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Investigating the Social Ecological Contexts of Opioid Use Disorder and Poisoning Hospitalizations in Pennsylvania.
J Stud Alcohol Drugs. 2018 11; 79(6):899-908.JS

Abstract

OBJECTIVE

Opioid use disorder (OUD) and overdose rates have been sharply on the rise in the United States. Although systematic patterns of geographic variation in OUD and opioid overdose have been identified, the factors that explain why opioid-related hospitalizations increase in certain areas are not well understood.

METHOD

We examined Pennsylvania Health Care Cost Containment Council (PHC4) hospital inpatient discharge data at the ZIP code level to measure the geographic growth and spread of OUD as measured by 44 quarters of inpatient hospitalization data (from 2004 through 2014) for the entire state of Pennsylvania (n = 16,275 ZIP codes). We assessed the relative contribution of specific attributes of areas (e.g., population density) to patterns of OUD, heroin poisonings, and non-heroin opioid poisonings. Unit misalignment and spatial autocorrelation were corrected for using Bayesian space-time conditional autoregressive models.

RESULTS

The associations between a greater density of manual labor establishments and all opioid-related hospitalizations were well supported and positive. A dose-response relationship between population density and opioid-related hospitalizations existed, with a stronger association for heroin poisonings (relative rate, densest quintile vs. least dense: 3.40 [95% credible interval 2.68, 4.39]).

CONCLUSIONS

Posterior distributions from these models enabled the identification of locations most vulnerable to problems related to the opioid epidemic in Pennsylvania. Understanding spatial patterns of OUD and poisonings can enhance the development and implementation of effective prevention programs.

Authors+Show Affiliations

Department of Behavioral and Community Health Sciences, University of Pittsburgh Graduate School of Public Health, Pittsburgh, Pennsylvania.Department of Behavioral and Community Health Sciences, University of Pittsburgh Graduate School of Public Health, Pittsburgh, Pennsylvania.Department of Behavioral and Community Health Sciences, University of Pittsburgh Graduate School of Public Health, Pittsburgh, Pennsylvania.Prevention Research Center, Pacific Institute for Research and Evaluation, Berkeley, California.

Pub Type(s)

Journal Article
Research Support, N.I.H., Extramural

Language

eng

PubMed ID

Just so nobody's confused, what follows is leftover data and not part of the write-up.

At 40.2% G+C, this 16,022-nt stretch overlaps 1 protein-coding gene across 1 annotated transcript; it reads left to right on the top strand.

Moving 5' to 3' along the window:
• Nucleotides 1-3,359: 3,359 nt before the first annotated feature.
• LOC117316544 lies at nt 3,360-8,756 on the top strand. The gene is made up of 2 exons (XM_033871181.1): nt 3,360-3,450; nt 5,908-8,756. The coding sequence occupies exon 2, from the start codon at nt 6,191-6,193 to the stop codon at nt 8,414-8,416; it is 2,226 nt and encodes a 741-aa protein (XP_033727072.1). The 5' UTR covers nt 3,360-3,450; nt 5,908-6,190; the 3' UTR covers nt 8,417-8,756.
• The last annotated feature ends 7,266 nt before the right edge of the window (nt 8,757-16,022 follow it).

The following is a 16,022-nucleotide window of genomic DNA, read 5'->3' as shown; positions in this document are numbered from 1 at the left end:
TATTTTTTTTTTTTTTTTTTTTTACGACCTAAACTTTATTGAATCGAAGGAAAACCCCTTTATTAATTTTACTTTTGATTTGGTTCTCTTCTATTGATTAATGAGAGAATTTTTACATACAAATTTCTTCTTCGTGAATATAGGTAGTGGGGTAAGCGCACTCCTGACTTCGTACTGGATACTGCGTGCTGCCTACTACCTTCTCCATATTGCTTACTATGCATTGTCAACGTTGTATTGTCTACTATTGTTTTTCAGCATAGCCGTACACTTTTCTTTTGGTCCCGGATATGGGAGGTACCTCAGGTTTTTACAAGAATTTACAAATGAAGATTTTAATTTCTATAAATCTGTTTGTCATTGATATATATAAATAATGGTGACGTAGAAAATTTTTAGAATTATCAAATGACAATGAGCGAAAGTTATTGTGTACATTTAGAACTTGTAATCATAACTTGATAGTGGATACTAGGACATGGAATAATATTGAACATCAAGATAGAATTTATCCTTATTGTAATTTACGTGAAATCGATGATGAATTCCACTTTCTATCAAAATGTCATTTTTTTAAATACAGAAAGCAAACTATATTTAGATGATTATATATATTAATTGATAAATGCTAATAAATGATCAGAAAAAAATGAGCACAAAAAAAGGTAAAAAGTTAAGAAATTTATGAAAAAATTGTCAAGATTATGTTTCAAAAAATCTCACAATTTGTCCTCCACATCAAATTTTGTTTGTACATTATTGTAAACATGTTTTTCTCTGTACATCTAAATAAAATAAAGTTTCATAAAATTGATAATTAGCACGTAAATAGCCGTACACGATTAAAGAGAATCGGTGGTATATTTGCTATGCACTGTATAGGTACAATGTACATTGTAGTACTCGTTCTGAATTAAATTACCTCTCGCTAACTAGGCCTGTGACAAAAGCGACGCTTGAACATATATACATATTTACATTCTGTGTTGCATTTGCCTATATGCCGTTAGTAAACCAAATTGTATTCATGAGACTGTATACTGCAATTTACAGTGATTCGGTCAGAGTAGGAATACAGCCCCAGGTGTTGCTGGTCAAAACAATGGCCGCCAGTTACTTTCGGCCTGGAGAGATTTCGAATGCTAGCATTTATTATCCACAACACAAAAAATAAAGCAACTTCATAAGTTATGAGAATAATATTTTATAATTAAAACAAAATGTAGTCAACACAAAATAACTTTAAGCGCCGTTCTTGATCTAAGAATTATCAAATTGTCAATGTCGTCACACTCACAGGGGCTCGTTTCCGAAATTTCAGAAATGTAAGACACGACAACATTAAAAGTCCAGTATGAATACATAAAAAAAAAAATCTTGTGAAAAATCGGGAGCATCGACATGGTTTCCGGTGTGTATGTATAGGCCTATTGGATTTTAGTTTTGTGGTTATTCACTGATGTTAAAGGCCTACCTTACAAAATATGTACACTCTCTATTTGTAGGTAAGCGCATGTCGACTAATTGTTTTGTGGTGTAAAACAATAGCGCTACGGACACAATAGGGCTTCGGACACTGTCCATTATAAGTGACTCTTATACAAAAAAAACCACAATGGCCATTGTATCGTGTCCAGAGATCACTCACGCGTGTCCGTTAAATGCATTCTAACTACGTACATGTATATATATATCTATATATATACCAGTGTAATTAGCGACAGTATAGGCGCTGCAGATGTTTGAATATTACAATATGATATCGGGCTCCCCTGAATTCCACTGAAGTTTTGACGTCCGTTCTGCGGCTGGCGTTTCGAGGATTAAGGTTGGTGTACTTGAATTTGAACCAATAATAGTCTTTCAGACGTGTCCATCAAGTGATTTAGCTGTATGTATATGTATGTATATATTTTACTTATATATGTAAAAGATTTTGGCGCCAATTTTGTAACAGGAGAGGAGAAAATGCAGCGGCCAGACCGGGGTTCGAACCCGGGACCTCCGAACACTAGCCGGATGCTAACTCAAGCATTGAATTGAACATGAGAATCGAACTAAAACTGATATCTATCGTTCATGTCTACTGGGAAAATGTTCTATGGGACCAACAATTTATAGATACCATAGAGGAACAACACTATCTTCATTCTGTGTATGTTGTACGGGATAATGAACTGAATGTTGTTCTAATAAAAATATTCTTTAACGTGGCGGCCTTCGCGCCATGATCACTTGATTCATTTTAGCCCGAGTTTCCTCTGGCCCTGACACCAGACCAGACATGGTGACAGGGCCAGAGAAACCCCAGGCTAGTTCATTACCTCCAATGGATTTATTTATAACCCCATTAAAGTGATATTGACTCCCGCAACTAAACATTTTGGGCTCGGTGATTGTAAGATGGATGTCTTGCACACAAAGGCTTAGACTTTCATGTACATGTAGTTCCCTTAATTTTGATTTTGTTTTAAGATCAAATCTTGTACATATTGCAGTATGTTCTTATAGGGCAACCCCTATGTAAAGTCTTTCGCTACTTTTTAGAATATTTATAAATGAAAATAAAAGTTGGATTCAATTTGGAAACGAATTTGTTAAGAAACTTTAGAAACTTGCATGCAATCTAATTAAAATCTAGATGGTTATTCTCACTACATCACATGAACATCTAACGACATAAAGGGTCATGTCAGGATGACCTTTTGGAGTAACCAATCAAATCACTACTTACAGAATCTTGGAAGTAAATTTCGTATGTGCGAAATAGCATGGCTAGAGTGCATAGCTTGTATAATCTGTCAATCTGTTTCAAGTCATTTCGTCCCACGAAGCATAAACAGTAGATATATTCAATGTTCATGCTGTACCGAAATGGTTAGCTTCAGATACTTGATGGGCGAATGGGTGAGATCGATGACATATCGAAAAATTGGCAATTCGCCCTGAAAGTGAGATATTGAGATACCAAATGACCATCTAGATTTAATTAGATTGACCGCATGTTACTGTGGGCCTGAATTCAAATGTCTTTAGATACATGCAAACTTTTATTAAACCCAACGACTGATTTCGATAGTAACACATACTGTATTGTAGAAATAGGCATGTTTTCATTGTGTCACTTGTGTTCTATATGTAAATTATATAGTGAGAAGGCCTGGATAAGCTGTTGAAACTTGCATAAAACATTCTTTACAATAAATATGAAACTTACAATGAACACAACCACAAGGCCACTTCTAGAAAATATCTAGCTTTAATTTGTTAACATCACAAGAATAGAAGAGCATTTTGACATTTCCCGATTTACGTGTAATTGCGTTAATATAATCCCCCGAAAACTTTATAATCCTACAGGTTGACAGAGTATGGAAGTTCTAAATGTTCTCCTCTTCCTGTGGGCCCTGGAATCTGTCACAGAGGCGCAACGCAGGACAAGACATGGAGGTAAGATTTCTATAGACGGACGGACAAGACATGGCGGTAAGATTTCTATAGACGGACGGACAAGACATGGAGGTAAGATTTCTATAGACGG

30573021

Citation

Mair, Christina, et al. "Investigating the Social Ecological Contexts of Opioid Use Disorder and Poisoning Hospitalizations in Pennsylvania." Journal of Studies On Alcohol and Drugs, vol. 79, no. 6, 2018, pp. 899-908.
Mair C, Sumetsky N, Burke JG, et al. Investigating the Social Ecological Contexts of Opioid Use Disorder and Poisoning Hospitalizations in Pennsylvania. J Stud Alcohol Drugs. 2018;79(6):899-908.
Mair, C., Sumetsky, N., Burke, J. G., & Gaidus, A. (2018). Investigating the Social Ecological Contexts of Opioid Use Disorder and Poisoning Hospitalizations in Pennsylvania. Journal of Studies On Alcohol and Drugs, 79(6), 899-908.
Mair C, et al. Investigating the Social Ecological Contexts of Opioid Use Disorder and Poisoning Hospitalizations in Pennsylvania. J Stud Alcohol Drugs. 2018;79(6):899-908. PubMed PMID: 30573021.
* Article titles in AMA citation format should be in sentence-case
TY - JOUR T1 - Investigating the Social Ecological Contexts of Opioid Use Disorder and Poisoning Hospitalizations in Pennsylvania. AU - Mair,Christina, AU - Sumetsky,Natalie, AU - Burke,Jessica G, AU - Gaidus,Andrew, PY - 2018/12/22/entrez PY - 2018/12/24/pubmed PY - 2019/10/19/medline SP - 899 EP - 908 JF - Journal of studies on alcohol and drugs JO - J Stud Alcohol Drugs VL - 79 IS - 6 N2 - OBJECTIVE: Opioid use disorder (OUD) and overdose rates have been sharply on the rise in the United States. Although systematic patterns of geographic variation in OUD and opioid overdose have been identified, the factors that explain why opioid-related hospitalizations increase in certain areas are not well understood. METHOD: We examined Pennsylvania Health Care Cost Containment Council (PHC4) hospital inpatient discharge data at the ZIP code level to measure the geographic growth and spread of OUD as measured by 44 quarters of inpatient hospitalization data (from 2004 through 2014) for the entire state of Pennsylvania (n = 16,275 ZIP codes). We assessed the relative contribution of specific attributes of areas (e.g., population density) to patterns of OUD, heroin poisonings, and non-heroin opioid poisonings. Unit misalignment and spatial autocorrelation were corrected for using Bayesian space-time conditional autoregressive models. RESULTS: The associations between a greater density of manual labor establishments and all opioid-related hospitalizations were well supported and positive. A dose-response relationship between population density and opioid-related hospitalizations existed, with a stronger association for heroin poisonings (relative rate, densest quintile vs. least dense: 3.40 [95% credible interval 2.68, 4.39]). CONCLUSIONS: Posterior distributions from these models enabled the identification of locations most vulnerable to problems related to the opioid epidemic in Pennsylvania. Understanding spatial patterns of OUD and poisonings can enhance the development and implementation of effective prevention programs. SN - 1938-4114 UR - https://www.unboundmedicine.com/medline/citation/30573021/Investigating_the_Social_Ecological_Contexts_of_Opioid_Use_Disorder_and_Poisoning_Hospitalizations_in_Pennsylvania_ L2 - https://www.jsad.com/doi/abs/10.15288/jsad.2018.79.899 DB - PRIME DP - Unbound Medicine ER -